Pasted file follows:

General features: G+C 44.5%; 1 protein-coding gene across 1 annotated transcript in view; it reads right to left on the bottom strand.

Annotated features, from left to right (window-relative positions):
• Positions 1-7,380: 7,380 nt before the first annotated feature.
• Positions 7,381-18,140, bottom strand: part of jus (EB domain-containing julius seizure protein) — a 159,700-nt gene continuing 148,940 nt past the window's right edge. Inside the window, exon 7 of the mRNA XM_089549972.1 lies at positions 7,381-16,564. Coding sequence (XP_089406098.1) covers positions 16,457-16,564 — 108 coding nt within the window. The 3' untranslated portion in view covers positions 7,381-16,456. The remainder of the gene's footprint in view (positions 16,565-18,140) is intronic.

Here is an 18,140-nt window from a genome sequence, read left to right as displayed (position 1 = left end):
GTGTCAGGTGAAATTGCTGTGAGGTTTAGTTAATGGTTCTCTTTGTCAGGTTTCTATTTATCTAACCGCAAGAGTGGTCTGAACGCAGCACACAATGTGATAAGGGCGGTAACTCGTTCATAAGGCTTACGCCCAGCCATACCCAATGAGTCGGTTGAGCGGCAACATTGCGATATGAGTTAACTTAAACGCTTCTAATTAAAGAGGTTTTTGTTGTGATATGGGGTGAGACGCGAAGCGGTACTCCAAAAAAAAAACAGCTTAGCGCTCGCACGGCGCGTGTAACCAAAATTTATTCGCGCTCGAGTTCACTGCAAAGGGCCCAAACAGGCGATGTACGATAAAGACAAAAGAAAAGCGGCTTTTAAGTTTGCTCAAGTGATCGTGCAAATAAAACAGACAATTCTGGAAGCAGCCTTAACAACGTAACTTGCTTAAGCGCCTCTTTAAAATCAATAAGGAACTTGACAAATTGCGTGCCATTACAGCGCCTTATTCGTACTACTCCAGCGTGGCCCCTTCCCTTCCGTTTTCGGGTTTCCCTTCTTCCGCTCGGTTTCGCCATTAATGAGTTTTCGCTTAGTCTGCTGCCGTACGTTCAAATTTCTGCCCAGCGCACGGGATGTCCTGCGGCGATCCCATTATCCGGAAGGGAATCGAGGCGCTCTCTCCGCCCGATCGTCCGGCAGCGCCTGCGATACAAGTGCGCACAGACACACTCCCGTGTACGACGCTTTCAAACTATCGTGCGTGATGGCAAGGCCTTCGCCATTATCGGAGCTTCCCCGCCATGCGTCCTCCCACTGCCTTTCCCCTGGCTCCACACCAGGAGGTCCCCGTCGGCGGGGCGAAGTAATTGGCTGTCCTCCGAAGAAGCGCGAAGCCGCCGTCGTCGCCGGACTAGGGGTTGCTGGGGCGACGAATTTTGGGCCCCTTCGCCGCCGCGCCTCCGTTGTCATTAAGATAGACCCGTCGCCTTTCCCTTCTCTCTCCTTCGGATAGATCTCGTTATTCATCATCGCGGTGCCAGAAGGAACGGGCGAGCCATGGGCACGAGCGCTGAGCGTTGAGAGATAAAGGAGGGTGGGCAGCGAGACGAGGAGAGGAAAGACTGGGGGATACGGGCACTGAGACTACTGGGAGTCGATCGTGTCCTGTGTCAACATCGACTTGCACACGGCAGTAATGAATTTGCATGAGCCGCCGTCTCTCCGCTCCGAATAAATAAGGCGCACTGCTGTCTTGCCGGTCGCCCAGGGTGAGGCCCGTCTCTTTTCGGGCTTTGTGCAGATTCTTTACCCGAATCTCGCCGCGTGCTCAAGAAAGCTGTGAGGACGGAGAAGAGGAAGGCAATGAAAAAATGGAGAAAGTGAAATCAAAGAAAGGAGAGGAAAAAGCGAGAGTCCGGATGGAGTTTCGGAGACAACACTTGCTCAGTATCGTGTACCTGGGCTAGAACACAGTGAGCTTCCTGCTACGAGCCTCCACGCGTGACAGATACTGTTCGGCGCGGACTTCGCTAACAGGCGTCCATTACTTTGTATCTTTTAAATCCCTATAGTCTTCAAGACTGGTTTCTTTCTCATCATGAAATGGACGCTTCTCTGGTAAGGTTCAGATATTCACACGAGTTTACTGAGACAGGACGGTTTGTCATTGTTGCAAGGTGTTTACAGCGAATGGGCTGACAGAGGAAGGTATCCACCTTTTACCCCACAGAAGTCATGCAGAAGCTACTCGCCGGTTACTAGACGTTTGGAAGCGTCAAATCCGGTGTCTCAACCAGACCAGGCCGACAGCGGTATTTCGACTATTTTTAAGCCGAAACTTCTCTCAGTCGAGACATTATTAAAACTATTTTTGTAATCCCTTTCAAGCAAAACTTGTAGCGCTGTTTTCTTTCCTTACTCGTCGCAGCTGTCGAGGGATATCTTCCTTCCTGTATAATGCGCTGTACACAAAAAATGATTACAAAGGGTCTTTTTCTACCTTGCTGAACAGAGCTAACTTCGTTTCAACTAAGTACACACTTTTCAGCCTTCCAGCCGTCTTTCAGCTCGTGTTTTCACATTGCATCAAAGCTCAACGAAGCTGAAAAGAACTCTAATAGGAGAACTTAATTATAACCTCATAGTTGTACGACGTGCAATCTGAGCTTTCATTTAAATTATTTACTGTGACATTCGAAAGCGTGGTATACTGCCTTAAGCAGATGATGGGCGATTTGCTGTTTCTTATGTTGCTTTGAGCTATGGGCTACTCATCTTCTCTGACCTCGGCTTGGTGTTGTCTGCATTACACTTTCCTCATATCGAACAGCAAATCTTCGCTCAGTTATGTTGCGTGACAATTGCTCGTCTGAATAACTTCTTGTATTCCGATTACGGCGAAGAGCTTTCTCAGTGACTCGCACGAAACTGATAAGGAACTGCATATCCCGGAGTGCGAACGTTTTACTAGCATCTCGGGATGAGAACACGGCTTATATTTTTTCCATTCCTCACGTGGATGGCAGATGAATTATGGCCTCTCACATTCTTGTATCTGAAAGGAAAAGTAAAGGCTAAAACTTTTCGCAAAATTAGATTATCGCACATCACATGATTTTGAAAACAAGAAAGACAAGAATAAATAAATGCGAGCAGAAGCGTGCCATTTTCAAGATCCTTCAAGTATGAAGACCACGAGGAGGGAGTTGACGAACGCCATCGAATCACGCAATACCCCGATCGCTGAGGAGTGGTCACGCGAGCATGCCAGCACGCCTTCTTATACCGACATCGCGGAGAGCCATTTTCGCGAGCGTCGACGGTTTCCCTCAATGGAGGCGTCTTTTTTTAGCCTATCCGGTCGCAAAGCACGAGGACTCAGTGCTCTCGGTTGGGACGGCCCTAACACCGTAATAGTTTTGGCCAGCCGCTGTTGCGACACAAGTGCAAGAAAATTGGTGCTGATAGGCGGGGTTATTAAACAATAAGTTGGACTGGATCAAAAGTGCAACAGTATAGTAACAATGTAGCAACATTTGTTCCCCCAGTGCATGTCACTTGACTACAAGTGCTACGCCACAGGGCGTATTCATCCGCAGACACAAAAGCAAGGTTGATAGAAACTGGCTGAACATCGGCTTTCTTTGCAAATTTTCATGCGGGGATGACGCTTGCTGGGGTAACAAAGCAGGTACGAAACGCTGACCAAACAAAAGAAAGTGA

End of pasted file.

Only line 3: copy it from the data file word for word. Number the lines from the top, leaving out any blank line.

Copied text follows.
• Positions 1-7,380: 7,380 nt before the first annotated feature.